Talk About The Brand-New Microsoft Mesh Platform From A Developer's Perspective
This post is available at Medium as well.
As a Unity/Azure developer, I’m very excited to see Microsoft announced their brand-new Microsoft Mesh platform at the Ignite conference.
The Ignite keynote was created and delivered in AltspaceVR and powered by experiences built using early Mesh tools. And they released the Microsoft Mesh preview application for HoloLens 2 quickly, so the HoloLens 2 users can experience the app powered by the Mesh platform now.
However, as a developer, I’m keen to know more about this interesting platform from a developer’s perspective. So the following are the information I collected and some idea I want to share with you.
Why Microsoft Mesh?
So the first question is why does Microsoft introduce the Mesh platform to the customers/developers? And does it really necessary?
Actually, the Mesh platform is mainly built for multi-user MR apps. And there are some issues you may encounter when developing a multi-user MR app.
For example, it’s complex to synchronize actions and expressions in a geographically distributed session, and it’s difficult to bring high-fidelity 3D models/represent people with realism in an MR app. These are real challenges when you creating a multiple users app. And I think Microsoft solved some of these challenges according to the VR Ignite keynote. As you can see in the image below, James Cameron joined the keynote from New Zealand!
Why not all of these challenges are “solved”? Because as a developer, I’m still curious about the requirement of the 3D volumetric captures in the keynote.
As you can see in the video above, the 3D captures are impressive, which are very likely captured in Microsoft Mixed Reality Capture Studios. And these types of equipment are expensive, which are not suitable for all developers.
Alternatively, you can choose to use an avatar to present the person.
What is Microsoft Mesh?
Then, another question is what is Microsoft Mesh?
To be honest, when I first heard about this technology before the ignite conference, the content was created and delivered in AltspaceVR. It can be misleading to think that this technology is an application. Actually, not only AltspaceVR but also the Microsoft Mesh preview application for HoloLens 2 are Mesh-enabled apps, not the Mesh platform itself.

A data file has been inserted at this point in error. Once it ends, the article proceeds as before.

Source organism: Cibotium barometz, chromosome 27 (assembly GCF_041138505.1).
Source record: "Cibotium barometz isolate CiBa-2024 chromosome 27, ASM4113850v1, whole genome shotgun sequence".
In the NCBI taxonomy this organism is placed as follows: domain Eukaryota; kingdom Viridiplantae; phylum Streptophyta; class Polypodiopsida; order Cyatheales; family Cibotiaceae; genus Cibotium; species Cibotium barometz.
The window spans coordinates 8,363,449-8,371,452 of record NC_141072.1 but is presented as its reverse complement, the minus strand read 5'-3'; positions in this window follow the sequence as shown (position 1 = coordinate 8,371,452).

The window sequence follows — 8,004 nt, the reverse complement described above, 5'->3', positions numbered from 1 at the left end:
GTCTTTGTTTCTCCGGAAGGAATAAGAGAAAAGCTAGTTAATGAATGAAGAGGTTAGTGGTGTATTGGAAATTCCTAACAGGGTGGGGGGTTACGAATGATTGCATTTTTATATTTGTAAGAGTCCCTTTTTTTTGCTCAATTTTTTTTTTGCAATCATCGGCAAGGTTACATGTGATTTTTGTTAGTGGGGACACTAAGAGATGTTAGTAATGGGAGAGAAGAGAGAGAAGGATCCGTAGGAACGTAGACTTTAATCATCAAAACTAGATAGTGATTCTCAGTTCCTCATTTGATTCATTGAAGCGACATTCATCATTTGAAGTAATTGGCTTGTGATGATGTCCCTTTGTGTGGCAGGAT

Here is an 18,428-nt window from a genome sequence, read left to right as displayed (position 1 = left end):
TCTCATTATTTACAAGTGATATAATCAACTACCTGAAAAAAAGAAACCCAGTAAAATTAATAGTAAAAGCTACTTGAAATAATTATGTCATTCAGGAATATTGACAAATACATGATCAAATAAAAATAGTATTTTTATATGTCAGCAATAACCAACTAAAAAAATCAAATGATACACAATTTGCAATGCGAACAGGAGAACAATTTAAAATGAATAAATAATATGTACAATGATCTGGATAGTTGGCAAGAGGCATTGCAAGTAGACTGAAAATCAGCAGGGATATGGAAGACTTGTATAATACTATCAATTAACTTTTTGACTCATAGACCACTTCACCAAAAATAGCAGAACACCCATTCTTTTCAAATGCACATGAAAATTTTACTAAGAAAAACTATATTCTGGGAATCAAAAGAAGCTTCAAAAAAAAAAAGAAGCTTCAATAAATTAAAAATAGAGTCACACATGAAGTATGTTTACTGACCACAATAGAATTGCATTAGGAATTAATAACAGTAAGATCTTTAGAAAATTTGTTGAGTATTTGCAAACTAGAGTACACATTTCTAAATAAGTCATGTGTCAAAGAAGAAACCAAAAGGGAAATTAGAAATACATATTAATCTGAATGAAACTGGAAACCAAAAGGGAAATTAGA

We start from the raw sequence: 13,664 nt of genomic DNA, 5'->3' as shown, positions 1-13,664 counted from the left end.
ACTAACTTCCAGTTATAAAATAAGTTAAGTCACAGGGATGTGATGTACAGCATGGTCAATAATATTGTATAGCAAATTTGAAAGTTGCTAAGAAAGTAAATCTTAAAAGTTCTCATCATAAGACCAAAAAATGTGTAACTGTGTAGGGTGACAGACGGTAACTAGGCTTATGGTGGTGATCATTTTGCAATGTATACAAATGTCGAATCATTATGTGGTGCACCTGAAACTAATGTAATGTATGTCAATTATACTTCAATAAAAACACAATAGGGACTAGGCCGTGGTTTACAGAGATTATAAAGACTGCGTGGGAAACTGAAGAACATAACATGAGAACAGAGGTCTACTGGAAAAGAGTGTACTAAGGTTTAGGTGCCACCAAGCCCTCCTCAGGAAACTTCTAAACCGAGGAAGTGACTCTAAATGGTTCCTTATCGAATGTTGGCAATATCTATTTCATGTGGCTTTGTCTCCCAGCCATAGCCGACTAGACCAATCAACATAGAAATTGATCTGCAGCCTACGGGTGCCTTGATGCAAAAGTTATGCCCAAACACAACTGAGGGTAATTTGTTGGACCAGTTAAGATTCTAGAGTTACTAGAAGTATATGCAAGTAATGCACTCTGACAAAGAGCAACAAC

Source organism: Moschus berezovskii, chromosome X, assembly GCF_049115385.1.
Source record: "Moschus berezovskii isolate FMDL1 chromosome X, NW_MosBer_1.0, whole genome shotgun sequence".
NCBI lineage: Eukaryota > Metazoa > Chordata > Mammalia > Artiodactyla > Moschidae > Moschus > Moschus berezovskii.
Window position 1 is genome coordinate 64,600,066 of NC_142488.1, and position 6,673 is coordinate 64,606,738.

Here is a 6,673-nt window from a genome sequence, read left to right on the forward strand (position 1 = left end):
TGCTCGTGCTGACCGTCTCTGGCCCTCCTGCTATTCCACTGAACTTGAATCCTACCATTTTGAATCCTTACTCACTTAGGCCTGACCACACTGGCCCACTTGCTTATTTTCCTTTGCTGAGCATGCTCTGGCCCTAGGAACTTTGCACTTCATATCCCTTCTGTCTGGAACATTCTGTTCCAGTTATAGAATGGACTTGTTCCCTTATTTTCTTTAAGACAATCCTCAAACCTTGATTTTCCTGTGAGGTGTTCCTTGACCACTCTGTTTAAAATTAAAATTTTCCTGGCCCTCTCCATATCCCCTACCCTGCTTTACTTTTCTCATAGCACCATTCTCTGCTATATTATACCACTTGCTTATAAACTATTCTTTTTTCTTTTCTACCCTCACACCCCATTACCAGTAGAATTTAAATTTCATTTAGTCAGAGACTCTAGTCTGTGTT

As you can see from the diagram below, there are some Mesh-enabled apps available and the Mesh platform supports multiple devices I think this is because lots of calculations will be done on the Azure cloud. And as an Azure/Unity developer, I pay the most attention to the middle part - Developer platform.
The Mesh developer platform is built on Azure, you can find some familiar words in the Core Platform section on the diagram, such as Identity, Graph, Infrastructure blah, blah. And Mesh provides capabilities that include the immersive presence, spatial maps, holographic rendering, and multiuser sync to address the challenges I mentioned above.
From a developer’s perspective, the most used by a developer is still the Mesh SDK, in the Toolkit section on the diagram. Mesh provides a cross-platform developer SDK, which supports Unity, native C++, and C# just like the Microsoft Mixed Reality SDK.
However, the Mesh SDK is in a limited private preview currently. I hope Microsoft can open it up to everyone as soon as possible, although it may take a few months.
How Do We Use Microsoft Mesh To Develop Our Own Products?
And the last question is how do we use the Mesh platform to develop our own products? Although the Mesh SDK is still in a private preview phase, however, from an Azure/Unity developer’s perspective, I found it’s very similar to other SDKs Microsoft provided to Unity developers before.
For the Azure part, we should create a new App registration on Azure to connect the Mesh SDK to the cloud, and we can get the client ID and tenant ID that will be used in the SDK for Unity later.
For the Unity part, in addition to the core ToolKit, it looks like Microsoft also provides packages for Avatar and UX respectively.
Then we can open a Microsoft Mesh Panel in Unity Editor, and provide the client ID & tenant ID from the App registration to connect to the cloud.
Actually, because the Mesh SDK is still in a private preview phase, so I don’t know more detail about developing with the Mesh SDK, but as I mentioned before it looks like other SDKs Microsoft provided to Unity developers before.
Microsoft Mesh platform is built to help developers to build their own multi-user MR apps. And from my point of view, the Mesh platform does a good job to address the multiuser sync challenge and provides an interesting avatar system.
However, I believe it will cost money to make the amazing 3D captures shown at the Ignite VR keynote, and it’s not suitable for all developers.
It’s built on Azure, standing on the shoulders of giants. But currently, the SDK is still not available for developers. I look forward to using it to develop some applications myself. AltspaceVR and the Microsoft Mesh preview application for HoloLens 2 are cool, but it also needs more cases to prove its maturity.
In short, the Microsoft Mesh platform is a promising solution for multi-user MR applications, and I hope Microsoft can open it up to everyone without waiting too long. : )
Thanks for reading and hope it’s helpful.
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